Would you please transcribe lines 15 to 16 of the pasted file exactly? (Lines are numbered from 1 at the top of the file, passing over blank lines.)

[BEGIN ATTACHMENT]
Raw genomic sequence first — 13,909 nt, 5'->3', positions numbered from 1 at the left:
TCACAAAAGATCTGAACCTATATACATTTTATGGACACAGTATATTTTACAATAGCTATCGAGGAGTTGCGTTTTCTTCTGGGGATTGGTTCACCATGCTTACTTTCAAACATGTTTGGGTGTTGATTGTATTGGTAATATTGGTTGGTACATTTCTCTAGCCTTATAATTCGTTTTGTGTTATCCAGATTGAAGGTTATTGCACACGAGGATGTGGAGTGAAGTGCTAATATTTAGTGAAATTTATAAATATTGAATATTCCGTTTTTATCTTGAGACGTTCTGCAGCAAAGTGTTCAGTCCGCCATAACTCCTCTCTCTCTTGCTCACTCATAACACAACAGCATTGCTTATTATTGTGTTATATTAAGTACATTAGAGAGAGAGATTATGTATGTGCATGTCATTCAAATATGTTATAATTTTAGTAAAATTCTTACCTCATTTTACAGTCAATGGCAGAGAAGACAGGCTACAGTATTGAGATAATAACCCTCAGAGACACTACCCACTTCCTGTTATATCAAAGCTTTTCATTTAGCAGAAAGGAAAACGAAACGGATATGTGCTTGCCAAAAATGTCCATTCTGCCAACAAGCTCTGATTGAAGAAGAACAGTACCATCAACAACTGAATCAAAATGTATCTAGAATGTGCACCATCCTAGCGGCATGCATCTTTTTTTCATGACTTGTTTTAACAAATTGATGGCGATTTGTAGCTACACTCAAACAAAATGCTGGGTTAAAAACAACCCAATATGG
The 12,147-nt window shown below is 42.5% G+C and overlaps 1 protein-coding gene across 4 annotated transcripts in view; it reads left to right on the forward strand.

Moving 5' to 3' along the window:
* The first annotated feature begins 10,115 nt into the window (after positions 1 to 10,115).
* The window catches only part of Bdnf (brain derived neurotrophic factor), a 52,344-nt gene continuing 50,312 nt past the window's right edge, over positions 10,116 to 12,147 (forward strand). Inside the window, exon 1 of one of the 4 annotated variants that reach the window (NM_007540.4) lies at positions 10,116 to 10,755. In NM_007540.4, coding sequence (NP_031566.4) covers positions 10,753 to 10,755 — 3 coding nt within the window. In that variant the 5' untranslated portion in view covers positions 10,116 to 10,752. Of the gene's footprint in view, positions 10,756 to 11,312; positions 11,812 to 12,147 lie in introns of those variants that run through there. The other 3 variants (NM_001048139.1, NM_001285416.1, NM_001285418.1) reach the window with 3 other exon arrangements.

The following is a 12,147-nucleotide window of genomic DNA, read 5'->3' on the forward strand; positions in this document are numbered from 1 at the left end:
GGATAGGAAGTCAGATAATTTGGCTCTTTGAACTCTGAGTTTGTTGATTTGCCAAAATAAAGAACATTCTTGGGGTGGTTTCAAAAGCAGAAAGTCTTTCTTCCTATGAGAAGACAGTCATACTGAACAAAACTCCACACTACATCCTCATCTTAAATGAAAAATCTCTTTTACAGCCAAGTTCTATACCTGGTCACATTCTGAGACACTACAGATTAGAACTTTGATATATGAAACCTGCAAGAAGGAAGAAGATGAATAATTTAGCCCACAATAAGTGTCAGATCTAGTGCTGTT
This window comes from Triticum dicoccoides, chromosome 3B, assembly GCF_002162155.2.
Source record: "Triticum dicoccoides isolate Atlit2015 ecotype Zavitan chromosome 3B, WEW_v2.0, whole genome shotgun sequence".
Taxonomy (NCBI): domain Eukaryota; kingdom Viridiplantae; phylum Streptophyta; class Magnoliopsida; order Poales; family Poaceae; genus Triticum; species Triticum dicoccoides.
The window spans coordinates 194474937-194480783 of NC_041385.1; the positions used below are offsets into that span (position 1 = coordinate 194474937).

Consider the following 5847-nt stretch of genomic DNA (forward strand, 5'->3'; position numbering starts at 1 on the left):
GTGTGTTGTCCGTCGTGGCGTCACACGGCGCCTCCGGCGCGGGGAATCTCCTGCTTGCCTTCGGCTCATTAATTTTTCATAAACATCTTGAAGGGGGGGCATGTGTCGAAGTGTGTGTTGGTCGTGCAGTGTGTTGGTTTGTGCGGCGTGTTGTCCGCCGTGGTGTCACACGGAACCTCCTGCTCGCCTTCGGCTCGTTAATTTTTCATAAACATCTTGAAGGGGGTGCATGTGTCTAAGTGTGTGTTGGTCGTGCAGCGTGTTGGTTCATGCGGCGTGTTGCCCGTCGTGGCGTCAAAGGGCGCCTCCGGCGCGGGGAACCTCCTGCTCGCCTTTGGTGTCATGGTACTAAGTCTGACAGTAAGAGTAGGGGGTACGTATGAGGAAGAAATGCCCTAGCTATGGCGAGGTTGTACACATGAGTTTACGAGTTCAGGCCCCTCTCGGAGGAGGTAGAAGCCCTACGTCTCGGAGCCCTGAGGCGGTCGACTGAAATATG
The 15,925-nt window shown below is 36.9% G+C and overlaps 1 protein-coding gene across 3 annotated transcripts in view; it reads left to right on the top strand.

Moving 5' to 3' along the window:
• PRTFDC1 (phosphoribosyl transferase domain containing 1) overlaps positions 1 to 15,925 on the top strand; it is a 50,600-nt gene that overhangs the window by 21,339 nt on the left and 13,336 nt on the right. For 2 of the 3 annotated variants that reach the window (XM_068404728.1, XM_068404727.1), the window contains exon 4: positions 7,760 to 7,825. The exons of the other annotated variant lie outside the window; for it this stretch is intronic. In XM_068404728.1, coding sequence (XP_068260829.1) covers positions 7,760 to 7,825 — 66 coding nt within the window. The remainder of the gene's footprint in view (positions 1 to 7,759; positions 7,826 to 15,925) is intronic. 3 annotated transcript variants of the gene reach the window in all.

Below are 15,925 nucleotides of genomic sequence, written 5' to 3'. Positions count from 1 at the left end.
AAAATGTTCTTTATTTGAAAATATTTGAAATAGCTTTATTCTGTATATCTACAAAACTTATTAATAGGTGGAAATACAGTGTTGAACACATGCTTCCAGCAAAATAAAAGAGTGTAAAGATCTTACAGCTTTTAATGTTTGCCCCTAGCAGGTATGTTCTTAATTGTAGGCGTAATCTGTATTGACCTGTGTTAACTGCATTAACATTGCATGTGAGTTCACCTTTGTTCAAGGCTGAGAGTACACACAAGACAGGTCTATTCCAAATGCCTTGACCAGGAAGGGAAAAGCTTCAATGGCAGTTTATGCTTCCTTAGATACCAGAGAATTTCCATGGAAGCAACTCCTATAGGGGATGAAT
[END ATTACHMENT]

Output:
The 15,925-nt window shown below is 36.9% G+C and overlaps 1 protein-coding gene across 3 annotated transcripts in view; it reads left to right on the top strand.

Moving 5' to 3' along the window: